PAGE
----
None of which is necessarily a problem, Balloch says, especially since resources offer such a tidy return on investment. “Our relationship with China is not going to change the structure of the Canadian economy,” he said. “Canada has developed in part because of the resources on which we sit. We shouldn’t be ashamed of our wheat. We shouldn’t be ashamed of our oil. These are very much a part of who we are. We are a great big country with a very small population and we have rich resources. To pretend that we’re not hewers of wood and drawers of water, and that we’re going to turn our back on that, makes no sense.”
There are places in Canada where that kind of argument has appeal outside the bounds of the current Conservative party electorate. In January I caught up with a Calgary lawyer named Daryl Fridhandler at the Liberal party convention in Ottawa. Fridhandler used to be a key organizer for Paul Martin in Alberta. He worked on Michael Ignatieff’s leadership campaigns in 2006 and 2008. And on the day we chatted, he was furious at a line in a speech Ignatieff had delivered the day before, that Liberals “care about green energy, not dirty oil.”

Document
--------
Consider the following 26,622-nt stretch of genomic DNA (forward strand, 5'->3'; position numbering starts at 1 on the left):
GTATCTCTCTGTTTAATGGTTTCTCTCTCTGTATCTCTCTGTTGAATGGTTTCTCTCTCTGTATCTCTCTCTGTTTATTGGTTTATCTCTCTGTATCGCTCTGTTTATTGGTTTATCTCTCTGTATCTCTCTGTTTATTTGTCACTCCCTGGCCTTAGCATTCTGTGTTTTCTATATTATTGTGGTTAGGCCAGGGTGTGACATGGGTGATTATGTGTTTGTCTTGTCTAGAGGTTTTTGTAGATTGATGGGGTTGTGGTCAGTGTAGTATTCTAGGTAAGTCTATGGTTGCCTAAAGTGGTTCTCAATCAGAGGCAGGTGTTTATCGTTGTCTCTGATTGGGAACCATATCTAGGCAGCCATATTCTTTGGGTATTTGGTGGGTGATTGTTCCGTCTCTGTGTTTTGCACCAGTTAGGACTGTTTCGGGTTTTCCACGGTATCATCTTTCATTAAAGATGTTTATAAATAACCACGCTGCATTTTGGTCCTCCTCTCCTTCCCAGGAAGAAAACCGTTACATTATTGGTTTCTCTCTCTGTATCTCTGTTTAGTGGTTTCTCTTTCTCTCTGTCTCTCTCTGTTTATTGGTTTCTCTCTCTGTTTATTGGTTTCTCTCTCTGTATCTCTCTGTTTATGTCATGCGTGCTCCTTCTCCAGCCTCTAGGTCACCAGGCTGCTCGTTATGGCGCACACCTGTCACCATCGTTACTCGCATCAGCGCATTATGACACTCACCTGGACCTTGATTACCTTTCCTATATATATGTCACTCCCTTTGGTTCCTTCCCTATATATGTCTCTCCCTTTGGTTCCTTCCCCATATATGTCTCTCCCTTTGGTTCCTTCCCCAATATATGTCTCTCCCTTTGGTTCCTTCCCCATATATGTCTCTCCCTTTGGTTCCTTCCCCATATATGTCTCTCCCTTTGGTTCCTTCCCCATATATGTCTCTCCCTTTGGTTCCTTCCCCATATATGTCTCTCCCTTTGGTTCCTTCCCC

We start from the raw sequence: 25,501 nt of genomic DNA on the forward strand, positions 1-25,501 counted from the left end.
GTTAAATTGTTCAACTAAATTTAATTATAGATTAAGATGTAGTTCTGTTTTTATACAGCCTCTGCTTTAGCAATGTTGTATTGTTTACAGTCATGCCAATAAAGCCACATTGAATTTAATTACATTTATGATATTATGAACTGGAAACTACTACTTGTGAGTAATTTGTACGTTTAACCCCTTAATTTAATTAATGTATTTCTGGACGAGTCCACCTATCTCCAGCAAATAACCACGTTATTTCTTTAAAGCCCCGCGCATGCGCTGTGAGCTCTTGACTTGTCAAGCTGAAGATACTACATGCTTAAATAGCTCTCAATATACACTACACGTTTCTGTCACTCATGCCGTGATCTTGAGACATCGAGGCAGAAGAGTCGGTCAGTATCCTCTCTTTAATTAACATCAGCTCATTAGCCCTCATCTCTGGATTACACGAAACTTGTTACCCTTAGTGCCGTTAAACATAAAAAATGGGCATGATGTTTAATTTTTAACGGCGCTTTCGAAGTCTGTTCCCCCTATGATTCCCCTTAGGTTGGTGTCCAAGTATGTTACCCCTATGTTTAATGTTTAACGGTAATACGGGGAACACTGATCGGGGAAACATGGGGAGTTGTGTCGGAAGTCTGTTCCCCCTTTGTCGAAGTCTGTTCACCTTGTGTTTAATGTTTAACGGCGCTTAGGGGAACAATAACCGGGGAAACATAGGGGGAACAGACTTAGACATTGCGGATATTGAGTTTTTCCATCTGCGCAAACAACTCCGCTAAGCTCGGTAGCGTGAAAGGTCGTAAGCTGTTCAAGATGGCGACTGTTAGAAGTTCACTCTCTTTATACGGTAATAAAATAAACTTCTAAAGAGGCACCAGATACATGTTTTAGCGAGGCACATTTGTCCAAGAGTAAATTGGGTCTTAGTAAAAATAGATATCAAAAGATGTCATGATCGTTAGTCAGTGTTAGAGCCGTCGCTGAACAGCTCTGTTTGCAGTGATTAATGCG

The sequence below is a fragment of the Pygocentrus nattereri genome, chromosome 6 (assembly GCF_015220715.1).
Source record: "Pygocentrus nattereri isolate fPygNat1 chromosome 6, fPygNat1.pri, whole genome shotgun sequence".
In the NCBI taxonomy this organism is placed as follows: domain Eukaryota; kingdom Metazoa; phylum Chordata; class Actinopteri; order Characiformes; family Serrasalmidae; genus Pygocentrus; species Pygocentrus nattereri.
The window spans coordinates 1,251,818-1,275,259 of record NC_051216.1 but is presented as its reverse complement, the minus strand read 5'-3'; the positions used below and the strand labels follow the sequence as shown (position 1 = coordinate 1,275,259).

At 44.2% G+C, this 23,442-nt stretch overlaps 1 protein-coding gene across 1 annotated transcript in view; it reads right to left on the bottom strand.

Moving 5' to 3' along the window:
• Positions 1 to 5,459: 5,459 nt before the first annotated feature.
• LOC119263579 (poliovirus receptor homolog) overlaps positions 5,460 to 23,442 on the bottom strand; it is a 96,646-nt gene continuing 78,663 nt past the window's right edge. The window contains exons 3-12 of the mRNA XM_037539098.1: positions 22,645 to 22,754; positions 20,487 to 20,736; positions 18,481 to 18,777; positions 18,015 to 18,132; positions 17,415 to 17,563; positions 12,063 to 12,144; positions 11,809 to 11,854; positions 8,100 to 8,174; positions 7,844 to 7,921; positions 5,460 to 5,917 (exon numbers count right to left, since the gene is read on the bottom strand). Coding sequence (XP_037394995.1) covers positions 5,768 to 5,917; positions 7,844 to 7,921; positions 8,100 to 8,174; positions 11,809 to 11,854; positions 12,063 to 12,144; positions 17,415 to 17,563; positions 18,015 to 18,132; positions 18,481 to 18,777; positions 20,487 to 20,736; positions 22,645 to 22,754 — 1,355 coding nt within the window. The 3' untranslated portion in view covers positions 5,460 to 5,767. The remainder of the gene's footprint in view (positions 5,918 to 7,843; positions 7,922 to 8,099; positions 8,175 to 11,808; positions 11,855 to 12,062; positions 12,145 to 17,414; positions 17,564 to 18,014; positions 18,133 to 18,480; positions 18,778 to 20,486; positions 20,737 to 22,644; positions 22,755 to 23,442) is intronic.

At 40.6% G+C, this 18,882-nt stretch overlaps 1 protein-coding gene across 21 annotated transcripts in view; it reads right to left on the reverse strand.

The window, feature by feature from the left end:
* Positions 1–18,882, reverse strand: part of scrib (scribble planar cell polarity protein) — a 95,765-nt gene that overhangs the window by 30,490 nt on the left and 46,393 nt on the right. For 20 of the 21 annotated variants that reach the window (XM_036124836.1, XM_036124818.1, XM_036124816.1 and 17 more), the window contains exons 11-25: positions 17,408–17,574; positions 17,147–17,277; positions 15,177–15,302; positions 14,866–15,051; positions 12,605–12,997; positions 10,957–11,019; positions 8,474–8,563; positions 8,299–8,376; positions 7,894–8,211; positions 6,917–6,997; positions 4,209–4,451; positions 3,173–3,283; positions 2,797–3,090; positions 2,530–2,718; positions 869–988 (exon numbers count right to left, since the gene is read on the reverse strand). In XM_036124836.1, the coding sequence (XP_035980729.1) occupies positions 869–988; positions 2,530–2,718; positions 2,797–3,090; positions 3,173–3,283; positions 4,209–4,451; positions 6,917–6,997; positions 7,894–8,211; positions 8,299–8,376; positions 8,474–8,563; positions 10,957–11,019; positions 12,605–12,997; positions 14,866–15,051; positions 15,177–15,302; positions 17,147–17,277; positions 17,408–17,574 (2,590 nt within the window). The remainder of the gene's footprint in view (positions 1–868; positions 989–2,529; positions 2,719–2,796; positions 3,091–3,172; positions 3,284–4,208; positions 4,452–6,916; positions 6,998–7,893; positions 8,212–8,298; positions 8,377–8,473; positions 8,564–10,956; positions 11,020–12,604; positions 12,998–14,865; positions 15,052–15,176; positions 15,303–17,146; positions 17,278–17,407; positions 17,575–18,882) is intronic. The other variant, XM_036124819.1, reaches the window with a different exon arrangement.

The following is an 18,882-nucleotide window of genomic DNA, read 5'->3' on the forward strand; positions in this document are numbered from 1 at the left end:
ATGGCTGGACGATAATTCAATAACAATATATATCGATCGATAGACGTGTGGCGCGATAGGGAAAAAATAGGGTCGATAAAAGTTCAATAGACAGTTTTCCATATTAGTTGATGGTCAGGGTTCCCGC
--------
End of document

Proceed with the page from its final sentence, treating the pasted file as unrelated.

“I couldn’t believe it,” Fridhandler said. “What the hell is he talking about? I’ve been in briefing meetings with him with leaders of the energy industry. He knows better.”
It came as no surprise to learn that Fridhandler is on the board of an oil sands startup, Oak Point Energy, which stands to make very substantial profits by using small, truck-mounted plants to extract petroleum at lower cost than the big companies do. Fridhandler says the firm’s new technology is green energy because it decreases the environmental cost of getting oil out of bitumen. But Oak Point will always need markets for its oil. Which is why Enbridge’s Northern Gateway twin pipeline project, which would serve the China market, fascinates him.
“I don’t think there’s anything more important to the country than these two pipelines here,” he said. Gateway won’t just add a new market for Canadian oil, it will break a U.S. near-monopoly on that oil—and drive the selling price up as a direct result.
That’s Enbridge’s argument too. “All that crude is kind of landlocked,” says Vern Yu, the company’s vice-president of business development. “You can’t get the best price for your product.” With 2.5 million barrels per day, each being sold for about $20 less than world crude prices, oil companies are missing out on roughly $50 million in revenue every day.
Joe Oliver represents Joe Volpe’s old Toronto riding of Eglinton-Lawrence, and it was clear from our conversation that he’s a little leery of discussing the possibility that Gateway could increase returns for every petroleum exporter, not just for Enbridge. He clearly doesn’t want it to turn into a debate about the West getting richer while everyone else pays higher gasoline prices at the pump.